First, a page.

In it, but not of it. TPM DC
"I don't think it's a big stretch to get there and so I've intended the book to be sort of a warning, maybe, you know, a shot across the bow," Olive told TPM by phone Thursday. "Something to wake up those of us who are liberty-minded and, specifically, you know, Second Amendment proponents to actually wake up and do something."
Rob Olive / Via the author
The back cover of Olive's book describes it as "an action-filled, thought-provoking work of fiction about governmental overreach and the abuse of power" that is "seemingly ripped from today's headlines." "Essential Liberty" opens with the scene of a man being taken from his home by agents with the U.S. Bureau of Alcohol, Tobacco, Firearms and Explosives as his stunned wife and children watch from their dinner table. It continues with one of the protagonists burying a cache of weapons in an underground vault.
Though these scenes might seem dramatic, Olive argued many real-world politicians are eager to enact similar measures.
"Gov. Cuomo in New York has said that confiscation is an option. That's a quote from him in an interview. ... One of the most powerful governors in the country saying that outwardly," Olive explained. New York City Mayor Mike "Bloomberg would certainly love to do it. There are many members of Congress who've said they'd do it if they had the votes. So, it's not a question of what they want to do, it's a question of when they're able to do it."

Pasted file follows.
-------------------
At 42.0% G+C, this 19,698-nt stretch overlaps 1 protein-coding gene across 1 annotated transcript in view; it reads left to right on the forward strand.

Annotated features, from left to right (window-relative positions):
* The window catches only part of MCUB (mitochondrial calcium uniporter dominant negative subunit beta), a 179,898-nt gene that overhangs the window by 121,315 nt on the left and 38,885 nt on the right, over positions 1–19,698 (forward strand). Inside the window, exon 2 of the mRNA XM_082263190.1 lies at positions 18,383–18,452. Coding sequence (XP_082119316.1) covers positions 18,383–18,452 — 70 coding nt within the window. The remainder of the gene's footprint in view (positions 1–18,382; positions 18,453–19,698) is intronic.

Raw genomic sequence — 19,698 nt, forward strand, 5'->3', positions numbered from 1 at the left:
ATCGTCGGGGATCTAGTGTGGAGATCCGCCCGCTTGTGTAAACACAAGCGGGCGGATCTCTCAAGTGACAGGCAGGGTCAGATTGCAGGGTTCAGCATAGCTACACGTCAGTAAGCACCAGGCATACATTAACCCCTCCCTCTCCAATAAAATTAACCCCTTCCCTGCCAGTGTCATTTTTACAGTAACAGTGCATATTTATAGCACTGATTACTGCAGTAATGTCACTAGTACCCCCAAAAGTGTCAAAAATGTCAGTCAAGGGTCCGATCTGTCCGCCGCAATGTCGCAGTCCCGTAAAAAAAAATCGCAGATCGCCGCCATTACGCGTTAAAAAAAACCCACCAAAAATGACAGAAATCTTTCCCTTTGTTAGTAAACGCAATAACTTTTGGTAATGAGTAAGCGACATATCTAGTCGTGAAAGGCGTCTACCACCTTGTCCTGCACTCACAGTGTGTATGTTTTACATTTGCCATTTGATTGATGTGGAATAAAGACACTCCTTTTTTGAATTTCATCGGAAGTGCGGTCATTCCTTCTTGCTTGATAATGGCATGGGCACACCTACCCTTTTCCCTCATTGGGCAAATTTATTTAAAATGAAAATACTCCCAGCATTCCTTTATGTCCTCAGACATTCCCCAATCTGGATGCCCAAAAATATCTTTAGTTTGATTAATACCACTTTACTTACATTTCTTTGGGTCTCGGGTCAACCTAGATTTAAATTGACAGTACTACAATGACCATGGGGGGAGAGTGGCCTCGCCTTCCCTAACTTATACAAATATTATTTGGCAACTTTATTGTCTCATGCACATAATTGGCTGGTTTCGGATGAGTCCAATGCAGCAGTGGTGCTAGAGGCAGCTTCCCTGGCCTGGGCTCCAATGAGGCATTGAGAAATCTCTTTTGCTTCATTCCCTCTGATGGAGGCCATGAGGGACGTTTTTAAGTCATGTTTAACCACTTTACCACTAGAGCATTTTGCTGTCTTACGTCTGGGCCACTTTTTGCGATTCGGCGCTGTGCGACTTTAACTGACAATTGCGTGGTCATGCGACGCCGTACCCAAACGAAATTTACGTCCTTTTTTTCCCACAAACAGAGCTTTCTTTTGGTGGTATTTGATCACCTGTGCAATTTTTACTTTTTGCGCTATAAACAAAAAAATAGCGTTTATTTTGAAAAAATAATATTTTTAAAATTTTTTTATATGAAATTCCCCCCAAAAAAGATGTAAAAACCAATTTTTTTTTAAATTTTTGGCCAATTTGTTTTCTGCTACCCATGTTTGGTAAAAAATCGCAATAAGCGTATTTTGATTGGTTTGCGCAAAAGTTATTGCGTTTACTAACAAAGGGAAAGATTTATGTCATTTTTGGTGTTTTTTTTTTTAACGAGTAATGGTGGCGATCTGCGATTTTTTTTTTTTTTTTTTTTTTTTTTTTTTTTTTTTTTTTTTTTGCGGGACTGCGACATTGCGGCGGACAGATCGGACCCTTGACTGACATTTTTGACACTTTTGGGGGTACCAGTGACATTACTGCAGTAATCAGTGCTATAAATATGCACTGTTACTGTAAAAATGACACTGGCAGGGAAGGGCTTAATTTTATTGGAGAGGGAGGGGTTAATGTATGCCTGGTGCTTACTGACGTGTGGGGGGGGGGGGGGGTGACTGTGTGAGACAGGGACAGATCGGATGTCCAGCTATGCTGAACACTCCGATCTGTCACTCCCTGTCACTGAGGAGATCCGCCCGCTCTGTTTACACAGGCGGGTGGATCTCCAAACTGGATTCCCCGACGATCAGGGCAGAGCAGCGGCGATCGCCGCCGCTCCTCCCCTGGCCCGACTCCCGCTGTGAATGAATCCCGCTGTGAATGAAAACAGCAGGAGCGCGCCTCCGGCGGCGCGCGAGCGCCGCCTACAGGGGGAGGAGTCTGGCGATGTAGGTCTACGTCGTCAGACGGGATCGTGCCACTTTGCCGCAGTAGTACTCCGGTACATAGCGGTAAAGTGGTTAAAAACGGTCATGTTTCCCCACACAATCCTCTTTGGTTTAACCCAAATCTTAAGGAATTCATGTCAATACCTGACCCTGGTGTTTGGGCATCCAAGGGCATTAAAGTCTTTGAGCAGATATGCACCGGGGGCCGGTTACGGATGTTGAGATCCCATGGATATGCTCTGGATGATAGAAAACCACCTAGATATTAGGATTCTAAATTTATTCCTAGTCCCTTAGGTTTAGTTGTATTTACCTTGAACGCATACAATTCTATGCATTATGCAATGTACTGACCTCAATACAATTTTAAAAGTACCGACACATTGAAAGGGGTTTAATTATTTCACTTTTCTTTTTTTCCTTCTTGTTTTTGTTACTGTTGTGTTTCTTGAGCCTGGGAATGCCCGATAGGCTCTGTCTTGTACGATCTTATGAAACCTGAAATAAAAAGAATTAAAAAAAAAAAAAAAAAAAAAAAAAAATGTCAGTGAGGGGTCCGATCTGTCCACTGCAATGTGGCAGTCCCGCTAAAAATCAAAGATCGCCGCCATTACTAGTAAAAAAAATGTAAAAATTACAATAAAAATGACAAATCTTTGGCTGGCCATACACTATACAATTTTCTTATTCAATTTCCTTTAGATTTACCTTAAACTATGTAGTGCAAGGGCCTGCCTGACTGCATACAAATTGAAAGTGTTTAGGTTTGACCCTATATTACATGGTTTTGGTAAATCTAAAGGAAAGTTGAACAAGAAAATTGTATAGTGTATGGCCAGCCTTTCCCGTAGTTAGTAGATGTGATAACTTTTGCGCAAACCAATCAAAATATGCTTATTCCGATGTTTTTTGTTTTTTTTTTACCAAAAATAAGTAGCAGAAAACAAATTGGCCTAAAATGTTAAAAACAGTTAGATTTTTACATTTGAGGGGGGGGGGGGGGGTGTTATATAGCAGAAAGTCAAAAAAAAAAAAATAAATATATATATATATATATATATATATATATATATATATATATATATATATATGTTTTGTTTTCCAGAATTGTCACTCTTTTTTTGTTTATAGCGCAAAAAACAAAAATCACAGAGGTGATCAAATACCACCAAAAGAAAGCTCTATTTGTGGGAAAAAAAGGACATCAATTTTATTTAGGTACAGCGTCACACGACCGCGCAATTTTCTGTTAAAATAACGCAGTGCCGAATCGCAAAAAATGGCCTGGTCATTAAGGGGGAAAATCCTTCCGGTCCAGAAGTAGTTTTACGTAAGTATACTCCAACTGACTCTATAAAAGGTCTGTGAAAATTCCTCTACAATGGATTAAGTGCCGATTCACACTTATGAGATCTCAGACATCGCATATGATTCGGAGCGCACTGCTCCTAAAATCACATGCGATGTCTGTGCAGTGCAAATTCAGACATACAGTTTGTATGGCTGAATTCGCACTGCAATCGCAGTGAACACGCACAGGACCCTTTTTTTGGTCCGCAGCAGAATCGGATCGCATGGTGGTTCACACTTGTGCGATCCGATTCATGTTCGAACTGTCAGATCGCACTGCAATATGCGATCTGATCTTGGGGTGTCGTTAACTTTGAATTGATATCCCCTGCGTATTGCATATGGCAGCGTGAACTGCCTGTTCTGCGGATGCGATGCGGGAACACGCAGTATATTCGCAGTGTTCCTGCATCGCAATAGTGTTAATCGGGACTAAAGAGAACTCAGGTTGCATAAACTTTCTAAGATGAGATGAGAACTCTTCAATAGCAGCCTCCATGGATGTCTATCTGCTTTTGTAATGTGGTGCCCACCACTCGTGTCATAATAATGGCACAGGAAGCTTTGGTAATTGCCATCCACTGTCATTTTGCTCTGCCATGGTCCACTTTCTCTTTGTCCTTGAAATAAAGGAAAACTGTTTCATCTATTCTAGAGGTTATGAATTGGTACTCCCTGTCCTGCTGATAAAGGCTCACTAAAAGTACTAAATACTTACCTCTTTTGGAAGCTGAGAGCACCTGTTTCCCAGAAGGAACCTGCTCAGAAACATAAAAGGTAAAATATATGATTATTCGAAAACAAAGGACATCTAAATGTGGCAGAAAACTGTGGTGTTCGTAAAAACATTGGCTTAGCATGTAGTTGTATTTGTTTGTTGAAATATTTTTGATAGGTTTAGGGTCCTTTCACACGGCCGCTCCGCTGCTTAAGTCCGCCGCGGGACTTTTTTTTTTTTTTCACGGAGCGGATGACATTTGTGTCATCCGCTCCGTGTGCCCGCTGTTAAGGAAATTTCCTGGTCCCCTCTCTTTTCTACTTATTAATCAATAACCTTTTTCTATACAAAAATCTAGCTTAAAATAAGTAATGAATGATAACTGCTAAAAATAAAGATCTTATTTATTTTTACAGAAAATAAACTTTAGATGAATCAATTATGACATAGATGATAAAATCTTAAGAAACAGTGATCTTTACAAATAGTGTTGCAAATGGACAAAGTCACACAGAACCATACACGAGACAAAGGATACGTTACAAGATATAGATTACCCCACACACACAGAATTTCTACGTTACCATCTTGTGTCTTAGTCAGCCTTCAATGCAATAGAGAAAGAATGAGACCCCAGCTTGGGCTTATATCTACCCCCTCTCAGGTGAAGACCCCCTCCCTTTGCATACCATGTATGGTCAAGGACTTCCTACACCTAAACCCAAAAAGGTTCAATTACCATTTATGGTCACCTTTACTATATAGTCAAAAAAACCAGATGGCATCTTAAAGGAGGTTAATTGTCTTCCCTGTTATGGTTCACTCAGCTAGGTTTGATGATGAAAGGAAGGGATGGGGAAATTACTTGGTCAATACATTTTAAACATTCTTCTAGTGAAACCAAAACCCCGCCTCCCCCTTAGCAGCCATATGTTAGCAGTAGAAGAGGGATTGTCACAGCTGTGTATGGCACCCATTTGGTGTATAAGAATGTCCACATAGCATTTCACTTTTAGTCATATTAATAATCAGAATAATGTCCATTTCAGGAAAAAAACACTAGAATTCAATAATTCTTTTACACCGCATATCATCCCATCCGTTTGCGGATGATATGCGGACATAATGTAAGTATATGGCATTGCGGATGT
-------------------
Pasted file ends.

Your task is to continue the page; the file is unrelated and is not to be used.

Olive said he believes the first step towards the government taking people's guns is background checks, which would then open the door to comprehensive lists of all gun owners. A measure that would have expanded background checks and that failed in the Senate last month included an explicit ban on the government keeping lists of gun owners. But that didn't soothe Olive's concerns. He said the possibility of legislation to make additional background checks is "far from dead."
"Universal background checks could easily become universal registration if those records were kept. Right now, they're supposed to be destroyed, but if those records were kept, that could easily be a registration list," said Olive.
Describing himself as an "amateur historian," Olive is a gun owner who has been a member of the NRA since his teenage years. His thoughts on the possibility of a nationwide gun ban have been echoed by the gun lobby.
"Essential Liberty" was published in July 2012, so he said this year's annual meeting will be the first NRA event where he will promote the book. The May 2013 issue of America's First Freedom, the "official journal of the NRA" contained a glowing review of the book that described it as a "fantastic" novel that provides "perhaps the most realistic and chilling picture yet of what firearm confiscation in the United States might look like."
"Throughout history, the licensing of gun owners and the registration of firearms have almost always led to confiscation in one form or another," the review began. "It's hard to imagine our fellow law-abiding citizens being hauled off to prison for refusing to relinquish their rights under the Constitution, but that's exactly what might happen if certain legislators and 'advocacy groups' get their way."
Along with the book signings, the 2013 NRA Annual Meeting will also feature a "Stand and Fight Rally" with Beck and speeches by former Republican vice presidential nominee Sarah Palin, Senator Ted Cruz (R-TX), Gov. Bobby Jindal (R-LA), and Gov. Rick Perry (R-TX).